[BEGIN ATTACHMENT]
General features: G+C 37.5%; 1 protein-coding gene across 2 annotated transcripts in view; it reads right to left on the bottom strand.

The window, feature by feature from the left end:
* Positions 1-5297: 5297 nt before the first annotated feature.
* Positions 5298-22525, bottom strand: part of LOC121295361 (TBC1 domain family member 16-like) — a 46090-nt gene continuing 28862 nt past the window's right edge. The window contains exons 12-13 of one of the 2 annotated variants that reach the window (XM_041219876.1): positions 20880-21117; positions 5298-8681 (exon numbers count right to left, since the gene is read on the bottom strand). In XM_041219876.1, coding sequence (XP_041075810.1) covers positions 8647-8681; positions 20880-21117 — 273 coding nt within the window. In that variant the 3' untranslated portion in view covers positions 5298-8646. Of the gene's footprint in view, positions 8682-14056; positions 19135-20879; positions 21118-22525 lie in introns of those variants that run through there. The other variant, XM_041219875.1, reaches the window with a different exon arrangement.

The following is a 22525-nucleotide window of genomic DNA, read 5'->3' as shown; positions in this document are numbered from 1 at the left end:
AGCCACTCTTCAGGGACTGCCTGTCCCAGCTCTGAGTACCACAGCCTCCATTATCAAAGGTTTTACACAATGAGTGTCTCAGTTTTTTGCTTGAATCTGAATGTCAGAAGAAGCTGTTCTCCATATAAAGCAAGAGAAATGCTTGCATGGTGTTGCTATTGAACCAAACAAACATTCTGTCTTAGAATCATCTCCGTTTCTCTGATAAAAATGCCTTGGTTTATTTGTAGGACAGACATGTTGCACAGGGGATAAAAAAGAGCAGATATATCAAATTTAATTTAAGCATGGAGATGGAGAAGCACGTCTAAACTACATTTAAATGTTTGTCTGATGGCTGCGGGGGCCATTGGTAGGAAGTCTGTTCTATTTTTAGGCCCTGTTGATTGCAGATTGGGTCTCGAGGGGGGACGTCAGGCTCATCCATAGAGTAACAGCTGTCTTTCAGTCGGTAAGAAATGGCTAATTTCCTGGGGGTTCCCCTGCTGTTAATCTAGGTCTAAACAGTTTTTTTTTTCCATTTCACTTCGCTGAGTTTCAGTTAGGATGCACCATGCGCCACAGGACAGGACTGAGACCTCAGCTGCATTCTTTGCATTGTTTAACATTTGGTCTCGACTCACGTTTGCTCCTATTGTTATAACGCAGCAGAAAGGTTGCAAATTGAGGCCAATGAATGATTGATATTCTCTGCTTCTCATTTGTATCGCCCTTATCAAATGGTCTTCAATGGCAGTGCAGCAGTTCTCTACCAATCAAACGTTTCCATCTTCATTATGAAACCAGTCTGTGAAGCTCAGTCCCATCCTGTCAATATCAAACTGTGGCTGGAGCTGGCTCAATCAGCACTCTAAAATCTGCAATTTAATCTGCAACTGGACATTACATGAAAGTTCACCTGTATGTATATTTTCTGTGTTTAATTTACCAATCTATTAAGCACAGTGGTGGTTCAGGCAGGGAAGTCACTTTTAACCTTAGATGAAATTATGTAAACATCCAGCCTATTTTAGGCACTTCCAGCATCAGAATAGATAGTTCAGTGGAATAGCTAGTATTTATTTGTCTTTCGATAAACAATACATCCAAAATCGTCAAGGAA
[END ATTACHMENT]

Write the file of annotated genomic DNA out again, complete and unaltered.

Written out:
General features: G+C 37.5%; 1 protein-coding gene across 2 annotated transcripts in view; it reads right to left on the bottom strand.

The window, feature by feature from the left end:
* Positions 1-5297: 5297 nt before the first annotated feature.
* Positions 5298-22525, bottom strand: part of LOC121295361 (TBC1 domain family member 16-like) — a 46090-nt gene continuing 28862 nt past the window's right edge. The window contains exons 12-13 of one of the 2 annotated variants that reach the window (XM_041219876.1): positions 20880-21117; positions 5298-8681 (exon numbers count right to left, since the gene is read on the bottom strand). In XM_041219876.1, coding sequence (XP_041075810.1) covers positions 8647-8681; positions 20880-21117 — 273 coding nt within the window. In that variant the 3' untranslated portion in view covers positions 5298-8646. Of the gene's footprint in view, positions 8682-14056; positions 19135-20879; positions 21118-22525 lie in introns of those variants that run through there. The other variant, XM_041219875.1, reaches the window with a different exon arrangement.

The following is a 22525-nucleotide window of genomic DNA, read 5'->3' as shown; positions in this document are numbered from 1 at the left end:
AGCCACTCTTCAGGGACTGCCTGTCCCAGCTCTGAGTACCACAGCCTCCATTATCAAAGGTTTTACACAATGAGTGTCTCAGTTTTTTGCTTGAATCTGAATGTCAGAAGAAGCTGTTCTCCATATAAAGCAAGAGAAATGCTTGCATGGTGTTGCTATTGAACCAAACAAACATTCTGTCTTAGAATCATCTCCGTTTCTCTGATAAAAATGCCTTGGTTTATTTGTAGGACAGACATGTTGCACAGGGGATAAAAAAGAGCAGATATATCAAATTTAATTTAAGCATGGAGATGGAGAAGCACGTCTAAACTACATTTAAATGTTTGTCTGATGGCTGCGGGGGCCATTGGTAGGAAGTCTGTTCTATTTTTAGGCCCTGTTGATTGCAGATTGGGTCTCGAGGGGGGACGTCAGGCTCATCCATAGAGTAACAGCTGTCTTTCAGTCGGTAAGAAATGGCTAATTTCCTGGGGGTTCCCCTGCTGTTAATCTAGGTCTAAACAGTTTTTTTTTTCCATTTCACTTCGCTGAGTTTCAGTTAGGATGCACCATGCGCCACAGGACAGGACTGAGACCTCAGCTGCATTCTTTGCATTGTTTAACATTTGGTCTCGACTCACGTTTGCTCCTATTGTTATAACGCAGCAGAAAGGTTGCAAATTGAGGCCAATGAATGATTGATATTCTCTGCTTCTCATTTGTATCGCCCTTATCAAATGGTCTTCAATGGCAGTGCAGCAGTTCTCTACCAATCAAACGTTTCCATCTTCATTATGAAACCAGTCTGTGAAGCTCAGTCCCATCCTGTCAATATCAAACTGTGGCTGGAGCTGGCTCAATCAGCACTCTAAAATCTGCAATTTAATCTGCAACTGGACATTACATGAAAGTTCACCTGTATGTATATTTTCTGTGTTTAATTTACCAATCTATTAAGCACAGTGGTGGTTCAGGCAGGGAAGTCACTTTTAACCTTAGATGAAATTATGTAAACATCCAGCCTATTTTAGGCACTTCCAGCATCAGAATAGATAGTTCAGTGGAATAGCTAGTATTTATTTGTCTTTCGATAAACAATACATCCAAAATCGTCAAGGAA